Risk
8/30/2010
10:24 PM
50%
50%

Security Questions To Ask Your Cloud Provider

NeoSpire's director of security, Sean Bruton, discusses the realities of cloud security and the key questions to ask when assessing a hosted or cloud service provider's claims.




Analytics Slideshow Calculating Cloud ROI
(click for larger image and for full photo gallery)
InformationWeek SMB: All this security sounds like it can be a lot of work to provide. How big does a company have to be to internally house data, cost effectively?

Bruton: Every company will have a different level of risk they're willing to accept. Consider a small company doing credit cards has to meet payment card industry data security standard (PCI DSS) requirements, versus some other business where data loss isn't as big a concern. Every company, big or small, has to look at their regulatory obligations with regard to security.

It takes seven to eight people to run a single 24-hour shift. For a single web application, the costs would be astronomic. Even if you're willing to go to one shift, or on-call... you're still talking about $100,000 a year just in salary.

A dedicated or cloud provider can do this work for about 10% of that, and without the capital expenditures or other commitments on your part. So unless you already have a staff for round-the-clock offsite BC [business continuity], DR [disaster recovery], and to meet your various regulatory requirements, it's not cost effective.

InformationWeek SMB: So until you're big enough to have all those teams in place, you'll never see a cost savings? Especially if you add in the learning curve, the costs of keeping up to date with new technologies, new regulations, and new threats.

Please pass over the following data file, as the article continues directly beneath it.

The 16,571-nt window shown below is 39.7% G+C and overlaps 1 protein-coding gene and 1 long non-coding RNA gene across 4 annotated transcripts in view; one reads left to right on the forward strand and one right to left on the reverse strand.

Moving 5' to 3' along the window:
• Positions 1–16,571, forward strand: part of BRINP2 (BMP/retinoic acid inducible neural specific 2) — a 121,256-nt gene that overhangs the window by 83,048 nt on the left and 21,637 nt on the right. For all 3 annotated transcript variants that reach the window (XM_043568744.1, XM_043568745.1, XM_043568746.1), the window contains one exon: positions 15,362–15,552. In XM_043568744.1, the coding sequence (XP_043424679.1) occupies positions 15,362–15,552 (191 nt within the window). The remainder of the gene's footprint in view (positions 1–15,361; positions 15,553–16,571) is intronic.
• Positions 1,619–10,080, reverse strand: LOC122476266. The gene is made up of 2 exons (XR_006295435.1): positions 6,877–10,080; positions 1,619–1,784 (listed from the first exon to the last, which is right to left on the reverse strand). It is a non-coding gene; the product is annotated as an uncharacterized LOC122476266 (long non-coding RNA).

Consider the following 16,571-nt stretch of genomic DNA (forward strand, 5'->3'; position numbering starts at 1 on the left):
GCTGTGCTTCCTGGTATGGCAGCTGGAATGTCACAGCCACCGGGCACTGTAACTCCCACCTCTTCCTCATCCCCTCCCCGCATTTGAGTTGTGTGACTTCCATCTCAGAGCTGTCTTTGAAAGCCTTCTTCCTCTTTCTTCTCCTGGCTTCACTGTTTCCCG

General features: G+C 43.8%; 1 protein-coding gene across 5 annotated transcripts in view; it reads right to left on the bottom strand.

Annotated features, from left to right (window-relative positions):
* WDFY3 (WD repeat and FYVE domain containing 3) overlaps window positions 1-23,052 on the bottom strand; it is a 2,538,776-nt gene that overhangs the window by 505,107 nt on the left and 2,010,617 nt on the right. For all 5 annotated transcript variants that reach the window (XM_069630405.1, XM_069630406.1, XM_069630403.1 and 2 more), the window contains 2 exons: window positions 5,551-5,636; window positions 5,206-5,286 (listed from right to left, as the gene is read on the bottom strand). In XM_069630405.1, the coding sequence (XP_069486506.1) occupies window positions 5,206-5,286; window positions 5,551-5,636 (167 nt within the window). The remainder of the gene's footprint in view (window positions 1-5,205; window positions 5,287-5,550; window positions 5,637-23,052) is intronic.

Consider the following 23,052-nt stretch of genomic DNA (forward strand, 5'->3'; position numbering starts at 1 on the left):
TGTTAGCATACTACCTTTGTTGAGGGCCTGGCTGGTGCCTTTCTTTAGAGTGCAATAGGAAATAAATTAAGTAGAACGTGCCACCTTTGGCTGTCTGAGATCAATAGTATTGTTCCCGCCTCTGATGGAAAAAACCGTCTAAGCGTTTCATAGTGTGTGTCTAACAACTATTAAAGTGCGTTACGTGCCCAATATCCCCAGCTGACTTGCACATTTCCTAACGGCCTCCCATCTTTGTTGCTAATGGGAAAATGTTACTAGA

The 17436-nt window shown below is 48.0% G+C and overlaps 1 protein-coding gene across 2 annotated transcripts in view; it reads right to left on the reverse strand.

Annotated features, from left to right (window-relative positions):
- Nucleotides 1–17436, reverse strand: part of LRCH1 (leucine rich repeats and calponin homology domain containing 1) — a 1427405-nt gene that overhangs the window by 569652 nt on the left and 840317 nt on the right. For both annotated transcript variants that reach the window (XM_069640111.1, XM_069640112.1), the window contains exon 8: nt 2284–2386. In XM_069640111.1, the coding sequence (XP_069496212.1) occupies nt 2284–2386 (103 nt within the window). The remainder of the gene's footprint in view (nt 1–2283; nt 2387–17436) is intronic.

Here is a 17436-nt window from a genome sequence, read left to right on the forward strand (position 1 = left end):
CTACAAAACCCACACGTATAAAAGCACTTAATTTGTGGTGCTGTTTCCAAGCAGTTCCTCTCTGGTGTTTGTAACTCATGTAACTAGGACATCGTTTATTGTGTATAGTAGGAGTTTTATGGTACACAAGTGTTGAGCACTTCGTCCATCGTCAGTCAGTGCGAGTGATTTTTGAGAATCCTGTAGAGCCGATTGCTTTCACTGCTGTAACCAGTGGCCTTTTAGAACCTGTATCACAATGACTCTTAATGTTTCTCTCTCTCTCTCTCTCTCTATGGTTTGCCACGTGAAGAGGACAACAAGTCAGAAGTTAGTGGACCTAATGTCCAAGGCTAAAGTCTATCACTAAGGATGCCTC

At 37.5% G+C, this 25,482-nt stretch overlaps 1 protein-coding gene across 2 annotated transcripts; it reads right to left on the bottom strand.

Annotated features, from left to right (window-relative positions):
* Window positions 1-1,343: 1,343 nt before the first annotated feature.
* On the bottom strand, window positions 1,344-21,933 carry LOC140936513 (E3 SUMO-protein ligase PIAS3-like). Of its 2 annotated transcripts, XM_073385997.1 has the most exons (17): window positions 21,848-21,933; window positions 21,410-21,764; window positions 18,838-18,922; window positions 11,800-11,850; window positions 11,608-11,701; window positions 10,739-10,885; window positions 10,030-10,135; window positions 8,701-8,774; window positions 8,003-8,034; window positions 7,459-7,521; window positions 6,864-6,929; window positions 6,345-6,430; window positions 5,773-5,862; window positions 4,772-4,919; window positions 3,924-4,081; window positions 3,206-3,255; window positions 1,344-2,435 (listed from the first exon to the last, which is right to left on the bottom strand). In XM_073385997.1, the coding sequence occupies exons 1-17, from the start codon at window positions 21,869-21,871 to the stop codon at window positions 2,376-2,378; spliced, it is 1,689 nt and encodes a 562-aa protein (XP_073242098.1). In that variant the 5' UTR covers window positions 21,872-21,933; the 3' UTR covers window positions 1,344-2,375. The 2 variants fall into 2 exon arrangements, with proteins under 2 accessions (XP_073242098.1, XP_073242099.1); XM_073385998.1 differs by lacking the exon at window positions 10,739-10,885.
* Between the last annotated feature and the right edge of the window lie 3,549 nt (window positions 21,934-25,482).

Bruton: No, for a third party, that's the business they are in. In terms of operations, you can treat it like a "black box," and not worry about the technology.

But using a third party means there's a disastrous impact to security. Since you don't know what your provider is doing, you can't tell your auditors.

Previous
2 of 4
Next
Comment  | 
Print  | 
More Insights
Register for Dark Reading Newsletters
White Papers
Cartoon
Current Issue
Flash Poll
Video
Slideshows
Twitter Feed
Dark Reading - Bug Report
Bug Report
Enterprise Vulnerabilities
From DHS/US-CERT's National Vulnerability Database
CVE-2015-0547
Published: 2015-07-04
The D2CenterstageService.getComments service method in EMC Documentum D2 4.1 and 4.2 before 4.2 P16 and 4.5 before P03 allows remote authenticated users to conduct Documentum Query Language (DQL) injection attacks and bypass intended read-access restrictions via unspecified vectors.

CVE-2015-0548
Published: 2015-07-04
The D2DownloadService.getDownloadUrls service method in EMC Documentum D2 4.1 and 4.2 before 4.2 P16 and 4.5 before P03 allows remote authenticated users to conduct Documentum Query Language (DQL) injection attacks and bypass intended read-access restrictions via unspecified vectors.

CVE-2015-0551
Published: 2015-07-04
Multiple cross-site scripting (XSS) vulnerabilities in EMC Documentum WebTop 6.7SP1 before P31, 6.7SP2 before P23, and 6.8 before P01; Documentum Administrator 6.7SP1 before P31, 6.7SP2 before P23, 7.0 before P18, 7.1 before P15, and 7.2 before P01; Documentum Digital Assets Manager 6.5SP6 before P2...

CVE-2015-1966
Published: 2015-07-04
Multiple cross-site scripting (XSS) vulnerabilities in IBM Tivoli Federated Identity Manager (TFIM) 6.2.0 before FP17, 6.2.1 before FP9, and 6.2.2 before FP15, as used in Security Access Manager for Mobile and other products, allow remote attackers to inject arbitrary web script or HTML via a crafte...

CVE-2015-4196
Published: 2015-07-04
Platform Software before 4.4.5 in Cisco Unified Communications Domain Manager (CDM) 8.x has a hardcoded password for a privileged account, which allows remote attackers to obtain root access by leveraging knowledge of this password and entering it in an SSH session, aka Bug ID CSCuq45546.

Dark Reading Radio
Archived Dark Reading Radio
Marc Spitler, co-author of the Verizon DBIR will share some of the lesser-known but most intriguing tidbits from the massive report